Vartabedian: Three Lives Toward Greater Fruition

People often wonder where I get my story ideas and how, over the course of 50 years, I’ve been so productive.
I tell them I’ve been cloned and there are actually three of us who look like me roaming about collecting stories and trying to make a big impression.

In reality, I’m all by myself leading three distinct lives. As a journalist, you learn to branch out, become more diversified, comb the pitfalls of society and become omnipresent. A fellow editor once had the perfect word. He called it “ubiquitous.” Being everywhere at the same time.

His name was Jimmy Tashjian and he was “the ubiquitous Armenian.” Some of that may have rubbed off on me, since he was my mentor and I his scribe. 

One day he took me aside and said, “If you’re writing for a circulation, then you’ve got to circulate. The best stories are those that don’t always come to you. You’ve got to go out and find them.”

I remember some years back watching a TV special called, “I Led Three Lives.” It was a study on the life of Herbert Philbrick, which was ultimately made into a movie. Philbrick was a citizen, communist, and counterspy rolled into one. 

He lived near me in North Hampton, N.H., operated a variety store in Rye, and remained active giving speeches and encouraging youth and adult citizens to exercise their political rights. He also fathered six children.

Suffice it to say that Philbrick made good use of his time and was “ubiquitous” by most standards. 

My first side is that of an Armenian. By attending Gomideh meetings and anniversaries, concerts, public rallies, church functions, there are stories abound. One day it could be a genocide survivor in our midst. The next, perhaps a Sunday School student who becomes a Rhodes Scholar. 

I don’t always find them. They find me. It took me 50 years to find the last one. As a 19-year-older off to the Mekhitarist Monastery in Vienna (a series is now in progress), I received mail frequently from the Bilezikian sisters (Martha and Bethel) who were members with me in the Boston University Armenian Club. We were great friends.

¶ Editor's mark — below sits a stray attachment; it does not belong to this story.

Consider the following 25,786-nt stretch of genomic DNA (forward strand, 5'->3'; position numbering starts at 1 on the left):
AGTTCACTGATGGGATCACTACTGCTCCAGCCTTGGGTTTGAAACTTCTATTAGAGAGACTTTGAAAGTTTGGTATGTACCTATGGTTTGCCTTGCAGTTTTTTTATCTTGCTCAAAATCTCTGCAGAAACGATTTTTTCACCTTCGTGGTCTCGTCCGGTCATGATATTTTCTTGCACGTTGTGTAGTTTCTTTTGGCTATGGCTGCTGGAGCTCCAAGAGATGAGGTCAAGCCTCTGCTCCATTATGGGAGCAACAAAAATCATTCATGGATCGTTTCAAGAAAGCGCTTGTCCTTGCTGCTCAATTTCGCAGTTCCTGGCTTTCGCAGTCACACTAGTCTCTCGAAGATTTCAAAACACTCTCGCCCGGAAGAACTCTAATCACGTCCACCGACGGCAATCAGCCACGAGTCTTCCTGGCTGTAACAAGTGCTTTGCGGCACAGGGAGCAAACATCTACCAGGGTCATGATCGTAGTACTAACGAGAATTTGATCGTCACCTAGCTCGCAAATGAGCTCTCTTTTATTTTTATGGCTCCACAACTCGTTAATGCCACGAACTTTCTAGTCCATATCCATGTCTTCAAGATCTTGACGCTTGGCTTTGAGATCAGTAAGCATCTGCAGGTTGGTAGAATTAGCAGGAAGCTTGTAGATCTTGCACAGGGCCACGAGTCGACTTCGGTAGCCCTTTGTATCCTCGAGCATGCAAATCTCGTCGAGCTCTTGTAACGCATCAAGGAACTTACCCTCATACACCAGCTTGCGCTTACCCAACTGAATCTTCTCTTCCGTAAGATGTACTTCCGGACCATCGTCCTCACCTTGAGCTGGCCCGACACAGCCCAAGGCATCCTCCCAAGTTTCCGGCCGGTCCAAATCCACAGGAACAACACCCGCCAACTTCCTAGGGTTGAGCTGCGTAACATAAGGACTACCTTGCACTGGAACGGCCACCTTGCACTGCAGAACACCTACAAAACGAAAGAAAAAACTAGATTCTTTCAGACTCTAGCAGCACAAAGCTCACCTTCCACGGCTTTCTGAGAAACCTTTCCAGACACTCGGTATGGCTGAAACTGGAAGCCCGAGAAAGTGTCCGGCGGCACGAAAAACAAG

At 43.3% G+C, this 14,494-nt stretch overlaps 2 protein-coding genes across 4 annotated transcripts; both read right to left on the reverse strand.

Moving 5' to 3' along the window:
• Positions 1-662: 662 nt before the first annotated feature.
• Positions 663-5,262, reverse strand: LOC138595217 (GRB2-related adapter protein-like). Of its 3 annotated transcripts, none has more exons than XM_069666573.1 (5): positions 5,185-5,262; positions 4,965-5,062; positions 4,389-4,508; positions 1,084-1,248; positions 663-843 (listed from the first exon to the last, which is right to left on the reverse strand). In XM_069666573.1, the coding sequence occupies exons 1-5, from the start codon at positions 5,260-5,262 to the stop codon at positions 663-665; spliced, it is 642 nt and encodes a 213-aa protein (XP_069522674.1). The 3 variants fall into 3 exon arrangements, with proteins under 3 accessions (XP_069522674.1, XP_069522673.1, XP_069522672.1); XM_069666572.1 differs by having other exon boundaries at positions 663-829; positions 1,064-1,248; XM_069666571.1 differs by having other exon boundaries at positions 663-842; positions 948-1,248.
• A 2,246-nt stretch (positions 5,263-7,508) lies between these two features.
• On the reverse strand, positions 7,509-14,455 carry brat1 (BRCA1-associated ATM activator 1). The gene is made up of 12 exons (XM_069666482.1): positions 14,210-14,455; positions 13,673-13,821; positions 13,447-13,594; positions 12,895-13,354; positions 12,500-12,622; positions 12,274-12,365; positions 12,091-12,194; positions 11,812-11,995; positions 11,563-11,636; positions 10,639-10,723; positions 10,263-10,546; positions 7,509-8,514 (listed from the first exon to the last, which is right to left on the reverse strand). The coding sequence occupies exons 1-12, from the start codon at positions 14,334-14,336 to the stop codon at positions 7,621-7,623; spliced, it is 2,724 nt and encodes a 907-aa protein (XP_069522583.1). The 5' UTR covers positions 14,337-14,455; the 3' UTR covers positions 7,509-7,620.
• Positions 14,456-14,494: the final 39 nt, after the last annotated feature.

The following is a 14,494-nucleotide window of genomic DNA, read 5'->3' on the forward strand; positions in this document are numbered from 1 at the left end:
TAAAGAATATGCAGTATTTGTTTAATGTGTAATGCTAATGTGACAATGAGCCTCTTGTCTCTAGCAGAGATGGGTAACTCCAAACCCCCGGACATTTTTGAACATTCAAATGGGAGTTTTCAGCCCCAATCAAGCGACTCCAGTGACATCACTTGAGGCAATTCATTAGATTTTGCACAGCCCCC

Now, a half century later, I hear Bethel’s daughter operates the only yoga studio in downtown Springfield after giving up a position in corporate America. Both are Charkoudians now and stories have also been done on this side of the family over the years.

Email tips keep rolling in—from an Armenian orphan rug stashed away in storage at the White House looking for a more visible home, to the World War II AYF years when those back home supplied moral support to our troops and kept the organization viable in its infantile years.

Sitting down to lunch with Project SAVE guru Ruth Thomasian, I’m told the organization is celebrating its 35th year and the calendar she produces is into its silver anniversary year. A day doesn’t go by when this catalyst isn’t thinking about archival preservation. 

The American side has me circulating throughout the community in pursuit of material for my weekly column in the Haverhill Gazette, where I retired in 2006 after four decades. Just walk down the street and you’ll bump into a story. 

A guy in a supermarket cornered me with a tip about two ageless musicians in their 90s who still get together twice and week and hold a jam session inside an assisted living center. Seniors walk by and shuffle to the beat. If that doesn’t suffice, the two then pack their instruments and head out to a nursing home where they encounter other convalescing musicians—and the beat goes on. The violinist is a 99-year-old who attributes his longevity to music. 

The third side of me is the nursing home scene where my mother resides. In the course of my everyday visits, I’ve stumbled upon more human interest stories than you can imagine. If it wasn’t the couple married 77 years, then it was the former Miss Massachusetts who looks as radiant as ever despite the years and her immobility in a wheelchair.

There’s the man who visits every day for no other reason but to bring companionship to others less fortunate. And more recently, the two guys who grew up together as neighborhood kids now lending each other physical support as nursing home roommates. 

Whether it’s one life—one side—or a trifecta. More often than not, the three often intertwine and bring more diversity to my day. Many of these stories would wither away into oblivion had they not been exposed.

he best way to ignore a good story is to stop listening.

Tom Vartabedian

Tom Vartabedian

Tom Vartabedian is a retired journalist with the Haverhill Gazette, where he spent 40 years as an award-winning writer and photographer. He has volunteered his services for the past 46 years as a columnist and correspondent with the Armenian Weekly, where his pet project was the publication of a special issue of the AYF Olympics each September.
Tom Vartabedian

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1 Comment

  1. Hye, Tom, and we enjoy all three of you… enjoy your Weekly column, musings, stories, for years… too, great coverage of AYF Olympics over the years – even Olympics I’ve attended. Manooshag

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